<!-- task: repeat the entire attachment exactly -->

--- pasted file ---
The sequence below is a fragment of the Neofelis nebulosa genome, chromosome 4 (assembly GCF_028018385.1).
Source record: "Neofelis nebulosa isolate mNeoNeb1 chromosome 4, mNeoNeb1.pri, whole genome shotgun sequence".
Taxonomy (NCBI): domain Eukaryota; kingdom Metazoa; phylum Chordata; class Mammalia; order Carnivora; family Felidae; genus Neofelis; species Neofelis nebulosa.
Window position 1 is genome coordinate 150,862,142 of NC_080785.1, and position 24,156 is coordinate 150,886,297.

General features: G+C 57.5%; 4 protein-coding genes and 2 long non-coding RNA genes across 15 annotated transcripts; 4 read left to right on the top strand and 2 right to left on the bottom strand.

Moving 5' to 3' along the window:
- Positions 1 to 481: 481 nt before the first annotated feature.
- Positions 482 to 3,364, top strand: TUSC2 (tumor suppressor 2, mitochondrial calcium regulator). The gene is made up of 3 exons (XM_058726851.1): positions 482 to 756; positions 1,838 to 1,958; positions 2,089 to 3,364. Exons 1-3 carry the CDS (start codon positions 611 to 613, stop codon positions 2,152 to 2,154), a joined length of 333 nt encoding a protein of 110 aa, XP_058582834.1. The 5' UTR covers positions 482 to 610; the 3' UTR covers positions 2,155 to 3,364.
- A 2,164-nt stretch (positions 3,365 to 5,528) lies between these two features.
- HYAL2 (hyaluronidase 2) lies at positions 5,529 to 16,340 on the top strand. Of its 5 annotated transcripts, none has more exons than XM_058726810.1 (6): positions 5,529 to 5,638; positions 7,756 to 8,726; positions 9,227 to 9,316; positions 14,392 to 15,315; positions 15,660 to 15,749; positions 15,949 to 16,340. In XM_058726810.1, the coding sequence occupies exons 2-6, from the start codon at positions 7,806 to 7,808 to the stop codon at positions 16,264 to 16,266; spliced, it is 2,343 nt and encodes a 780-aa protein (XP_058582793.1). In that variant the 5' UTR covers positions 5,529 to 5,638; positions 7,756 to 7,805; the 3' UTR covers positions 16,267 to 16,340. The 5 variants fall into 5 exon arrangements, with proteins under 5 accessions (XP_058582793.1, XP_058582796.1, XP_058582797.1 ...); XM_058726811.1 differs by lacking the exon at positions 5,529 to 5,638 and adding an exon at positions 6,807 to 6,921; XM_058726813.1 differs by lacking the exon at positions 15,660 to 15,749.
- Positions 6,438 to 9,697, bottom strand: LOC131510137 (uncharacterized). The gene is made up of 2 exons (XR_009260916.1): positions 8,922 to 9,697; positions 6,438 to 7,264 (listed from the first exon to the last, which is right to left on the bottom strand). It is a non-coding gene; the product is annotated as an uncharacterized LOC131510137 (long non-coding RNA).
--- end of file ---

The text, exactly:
The sequence below is a fragment of the Neofelis nebulosa genome, chromosome 4 (assembly GCF_028018385.1).
Source record: "Neofelis nebulosa isolate mNeoNeb1 chromosome 4, mNeoNeb1.pri, whole genome shotgun sequence".
Taxonomy (NCBI): domain Eukaryota; kingdom Metazoa; phylum Chordata; class Mammalia; order Carnivora; family Felidae; genus Neofelis; species Neofelis nebulosa.
Window position 1 is genome coordinate 150,862,142 of NC_080785.1, and position 24,156 is coordinate 150,886,297.

General features: G+C 57.5%; 4 protein-coding genes and 2 long non-coding RNA genes across 15 annotated transcripts; 4 read left to right on the top strand and 2 right to left on the bottom strand.

Moving 5' to 3' along the window:
- Positions 1 to 481: 481 nt before the first annotated feature.
- Positions 482 to 3,364, top strand: TUSC2 (tumor suppressor 2, mitochondrial calcium regulator). The gene is made up of 3 exons (XM_058726851.1): positions 482 to 756; positions 1,838 to 1,958; positions 2,089 to 3,364. Exons 1-3 carry the CDS (start codon positions 611 to 613, stop codon positions 2,152 to 2,154), a joined length of 333 nt encoding a protein of 110 aa, XP_058582834.1. The 5' UTR covers positions 482 to 610; the 3' UTR covers positions 2,155 to 3,364.
- A 2,164-nt stretch (positions 3,365 to 5,528) lies between these two features.
- HYAL2 (hyaluronidase 2) lies at positions 5,529 to 16,340 on the top strand. Of its 5 annotated transcripts, none has more exons than XM_058726810.1 (6): positions 5,529 to 5,638; positions 7,756 to 8,726; positions 9,227 to 9,316; positions 14,392 to 15,315; positions 15,660 to 15,749; positions 15,949 to 16,340. In XM_058726810.1, the coding sequence occupies exons 2-6, from the start codon at positions 7,806 to 7,808 to the stop codon at positions 16,264 to 16,266; spliced, it is 2,343 nt and encodes a 780-aa protein (XP_058582793.1). In that variant the 5' UTR covers positions 5,529 to 5,638; positions 7,756 to 7,805; the 3' UTR covers positions 16,267 to 16,340. The 5 variants fall into 5 exon arrangements, with proteins under 5 accessions (XP_058582793.1, XP_058582796.1, XP_058582797.1 ...); XM_058726811.1 differs by lacking the exon at positions 5,529 to 5,638 and adding an exon at positions 6,807 to 6,921; XM_058726813.1 differs by lacking the exon at positions 15,660 to 15,749.
- Positions 6,438 to 9,697, bottom strand: LOC131510137 (uncharacterized). The gene is made up of 2 exons (XR_009260916.1): positions 8,922 to 9,697; positions 6,438 to 7,264 (listed from the first exon to the last, which is right to left on the bottom strand). It is a non-coding gene; the product is annotated as an uncharacterized LOC131510137 (long non-coding RNA).